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Other titles in the George Gund Foundation Imprint in African American Studies series:
Miles and Me (George Gund Foundation Imprint in African American Studies)by Quincy Troupe
Synopses & Reviews
Quincy Troupe's candid account of his friendship with Miles Davis is a revealing portrait of a great musician and an intimate study of a unique relationship. It is also an engrossing chronicle of the author's own development, both artistic and personal. As Davis's collaborator on Miles: The Autobiography,Troupe--one of the major poets to emerge from the 1960s--had exceptional access to the musician. This memoir goes beyond the life portrayed in the autobiography to describe in detail the processes of Davis's spectacular creativity and the joys and difficulties his passionate, contradictory temperament posed to the men's friendship. It shows how Miles Davis, both as a black man and an artist, influenced not only Quincy Troupe but whole generations.
Troupe has written that Miles Davis was "irascible, contemptuous, brutally honest, ill-tempered when things didn't go his way, complex, fair-minded, humble, kind and a son-of-a-bitch." The author's love and appreciation for Davis make him a keen, though not uncritical, observer. He captures and conveys the power of the musician's presence, the mesmerizing force of his personality, and the restless energy that lay at the root of his creativity. He also shows Davis's lighter side: cooking, prowling the streets of Manhattan, painting, riding his horse at his Malibu home. Troupe discusses Davis's musical output, situating his albums in the context of the times--both political and musical--out of which they emerged. Miles and Me is an unparalleled look at the act of creation and the forces behind it, at how the innovations of one person can inspire both those he knows and loves and the world at large.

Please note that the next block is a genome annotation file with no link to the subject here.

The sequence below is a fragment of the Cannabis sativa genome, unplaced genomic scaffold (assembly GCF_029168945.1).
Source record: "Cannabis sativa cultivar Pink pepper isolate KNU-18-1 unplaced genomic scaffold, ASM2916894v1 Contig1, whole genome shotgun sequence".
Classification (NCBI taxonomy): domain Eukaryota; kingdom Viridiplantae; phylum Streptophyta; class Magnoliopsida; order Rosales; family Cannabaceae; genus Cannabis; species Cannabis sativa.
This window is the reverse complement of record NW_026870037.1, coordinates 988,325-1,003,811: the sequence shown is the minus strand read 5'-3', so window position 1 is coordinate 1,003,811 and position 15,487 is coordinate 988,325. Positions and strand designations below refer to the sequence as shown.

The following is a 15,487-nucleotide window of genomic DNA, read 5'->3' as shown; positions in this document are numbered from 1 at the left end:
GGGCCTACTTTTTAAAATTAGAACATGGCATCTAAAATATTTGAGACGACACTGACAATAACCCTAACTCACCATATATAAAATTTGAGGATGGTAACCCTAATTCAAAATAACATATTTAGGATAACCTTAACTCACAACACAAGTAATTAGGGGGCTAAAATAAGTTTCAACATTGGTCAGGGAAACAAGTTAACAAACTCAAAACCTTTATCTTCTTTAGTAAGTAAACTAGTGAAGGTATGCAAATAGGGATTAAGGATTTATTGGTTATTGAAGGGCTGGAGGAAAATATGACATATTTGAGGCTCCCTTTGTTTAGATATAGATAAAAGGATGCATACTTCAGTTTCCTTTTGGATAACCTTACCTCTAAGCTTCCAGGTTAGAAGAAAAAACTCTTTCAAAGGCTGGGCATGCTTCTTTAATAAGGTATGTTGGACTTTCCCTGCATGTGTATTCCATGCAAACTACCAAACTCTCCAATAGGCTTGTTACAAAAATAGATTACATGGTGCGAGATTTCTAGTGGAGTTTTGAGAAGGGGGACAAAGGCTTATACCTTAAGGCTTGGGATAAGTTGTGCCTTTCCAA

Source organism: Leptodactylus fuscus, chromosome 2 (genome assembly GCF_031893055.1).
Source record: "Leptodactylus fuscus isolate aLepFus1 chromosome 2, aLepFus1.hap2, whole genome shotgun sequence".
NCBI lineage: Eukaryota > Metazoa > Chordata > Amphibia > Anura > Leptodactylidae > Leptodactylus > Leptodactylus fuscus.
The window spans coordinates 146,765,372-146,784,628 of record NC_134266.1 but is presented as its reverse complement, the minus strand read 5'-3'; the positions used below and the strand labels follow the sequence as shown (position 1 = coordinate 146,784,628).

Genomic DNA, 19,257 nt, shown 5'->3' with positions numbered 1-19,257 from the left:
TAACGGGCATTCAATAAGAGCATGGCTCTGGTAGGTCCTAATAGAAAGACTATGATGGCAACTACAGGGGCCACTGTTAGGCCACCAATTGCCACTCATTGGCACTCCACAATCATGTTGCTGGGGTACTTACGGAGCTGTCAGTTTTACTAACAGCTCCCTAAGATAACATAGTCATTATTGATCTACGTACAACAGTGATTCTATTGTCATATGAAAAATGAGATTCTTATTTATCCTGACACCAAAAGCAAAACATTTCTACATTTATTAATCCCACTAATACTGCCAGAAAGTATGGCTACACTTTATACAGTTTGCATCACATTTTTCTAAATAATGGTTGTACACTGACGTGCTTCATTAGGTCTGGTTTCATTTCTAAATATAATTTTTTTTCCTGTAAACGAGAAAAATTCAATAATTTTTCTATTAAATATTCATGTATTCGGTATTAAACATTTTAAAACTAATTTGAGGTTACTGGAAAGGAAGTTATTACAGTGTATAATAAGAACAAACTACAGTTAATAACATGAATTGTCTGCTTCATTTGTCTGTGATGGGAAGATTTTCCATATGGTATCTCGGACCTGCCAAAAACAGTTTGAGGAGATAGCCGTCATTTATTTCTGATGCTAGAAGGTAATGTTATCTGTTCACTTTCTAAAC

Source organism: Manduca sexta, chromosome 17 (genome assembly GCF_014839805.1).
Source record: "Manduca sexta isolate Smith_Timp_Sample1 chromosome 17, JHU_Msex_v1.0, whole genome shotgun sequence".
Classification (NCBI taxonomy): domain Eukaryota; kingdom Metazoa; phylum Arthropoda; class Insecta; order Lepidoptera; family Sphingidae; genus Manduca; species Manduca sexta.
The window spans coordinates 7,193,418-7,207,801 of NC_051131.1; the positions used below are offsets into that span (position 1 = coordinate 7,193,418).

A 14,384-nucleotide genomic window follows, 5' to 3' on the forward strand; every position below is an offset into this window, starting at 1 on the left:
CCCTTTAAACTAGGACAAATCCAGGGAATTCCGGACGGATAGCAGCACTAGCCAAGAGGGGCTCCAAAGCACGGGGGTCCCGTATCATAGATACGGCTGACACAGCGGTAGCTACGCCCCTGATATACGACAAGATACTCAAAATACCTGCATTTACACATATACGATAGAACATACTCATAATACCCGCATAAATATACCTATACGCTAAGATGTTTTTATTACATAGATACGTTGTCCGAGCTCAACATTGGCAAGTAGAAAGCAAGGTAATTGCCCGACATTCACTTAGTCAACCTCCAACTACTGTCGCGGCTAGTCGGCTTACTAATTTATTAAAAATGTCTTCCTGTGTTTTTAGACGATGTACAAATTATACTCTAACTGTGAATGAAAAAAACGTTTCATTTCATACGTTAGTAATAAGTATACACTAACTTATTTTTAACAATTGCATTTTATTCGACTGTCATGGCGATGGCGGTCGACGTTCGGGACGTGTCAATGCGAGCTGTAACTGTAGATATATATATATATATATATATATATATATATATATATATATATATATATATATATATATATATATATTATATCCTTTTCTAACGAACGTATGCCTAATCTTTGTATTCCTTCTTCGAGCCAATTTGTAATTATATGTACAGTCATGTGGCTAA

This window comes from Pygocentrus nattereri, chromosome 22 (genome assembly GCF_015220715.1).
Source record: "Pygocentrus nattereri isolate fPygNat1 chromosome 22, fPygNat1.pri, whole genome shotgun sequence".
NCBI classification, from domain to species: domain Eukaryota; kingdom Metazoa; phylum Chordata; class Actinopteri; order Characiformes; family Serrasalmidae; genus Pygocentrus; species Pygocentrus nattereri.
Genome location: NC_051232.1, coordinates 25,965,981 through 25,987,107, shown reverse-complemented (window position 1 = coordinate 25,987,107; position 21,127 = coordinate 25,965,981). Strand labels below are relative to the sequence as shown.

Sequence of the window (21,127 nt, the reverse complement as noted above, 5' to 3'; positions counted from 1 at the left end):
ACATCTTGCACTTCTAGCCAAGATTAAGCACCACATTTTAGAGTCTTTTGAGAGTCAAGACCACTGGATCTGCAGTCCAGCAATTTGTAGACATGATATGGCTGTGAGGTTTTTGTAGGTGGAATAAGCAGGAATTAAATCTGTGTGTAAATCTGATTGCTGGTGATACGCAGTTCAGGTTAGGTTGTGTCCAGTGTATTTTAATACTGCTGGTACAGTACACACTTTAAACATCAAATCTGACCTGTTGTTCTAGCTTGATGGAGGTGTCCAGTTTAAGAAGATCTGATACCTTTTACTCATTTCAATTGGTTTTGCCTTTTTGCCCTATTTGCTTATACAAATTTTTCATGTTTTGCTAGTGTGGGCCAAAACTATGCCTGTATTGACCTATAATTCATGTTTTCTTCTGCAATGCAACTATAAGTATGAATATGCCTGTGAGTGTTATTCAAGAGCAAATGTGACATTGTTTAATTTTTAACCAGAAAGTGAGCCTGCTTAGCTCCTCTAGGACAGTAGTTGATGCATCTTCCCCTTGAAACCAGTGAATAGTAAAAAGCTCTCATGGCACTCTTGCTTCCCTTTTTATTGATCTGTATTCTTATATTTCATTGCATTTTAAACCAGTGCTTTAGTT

"If there is a genius in music in the 20th century, it's Miles Davis, and no one has gotten more involved in his life and his music than the poet Quincy Troupe."and#151;Barbara Christian, University of California, Berkeley
"Brilliant, poetic, provocative, Quincy Troupe's Miles and Me reveals the man behind the dark glasses and legend."and#151;Ishmael Reed, author of Mumbo Jumbo
As Davis's collaborator on "Miles: The Autobiography", Troupe - one of the major poets to emerge from the 1960s - had exceptional access to the musician. This memoir goes beyond the life portrayed in the autobiography to describe in detail the processes of Davis's spectacular creativity and the joys and difficulties his passionate, contradictory temperament posed to the men's friendship. It shows how Miles Davis, both as a black man and an artist, influenced not only Quincy Troupe but whole generations.
About the Author
Quincy Troupe is Professor of Literature at the University of California, San Diego, and author of thirteen books. Two of his books, Miles: The Autobiography (1989) and Snake-Back Solos (1979), have won the American Book Award. He also wrote James Baldwin: The Legacy (1989), Avalanche (1996), Choruses (1999), and Take it to the Hoop Magic Johnson (2000). In 2002, he was named Poet Laureate of the State of California by the California Arts Council.
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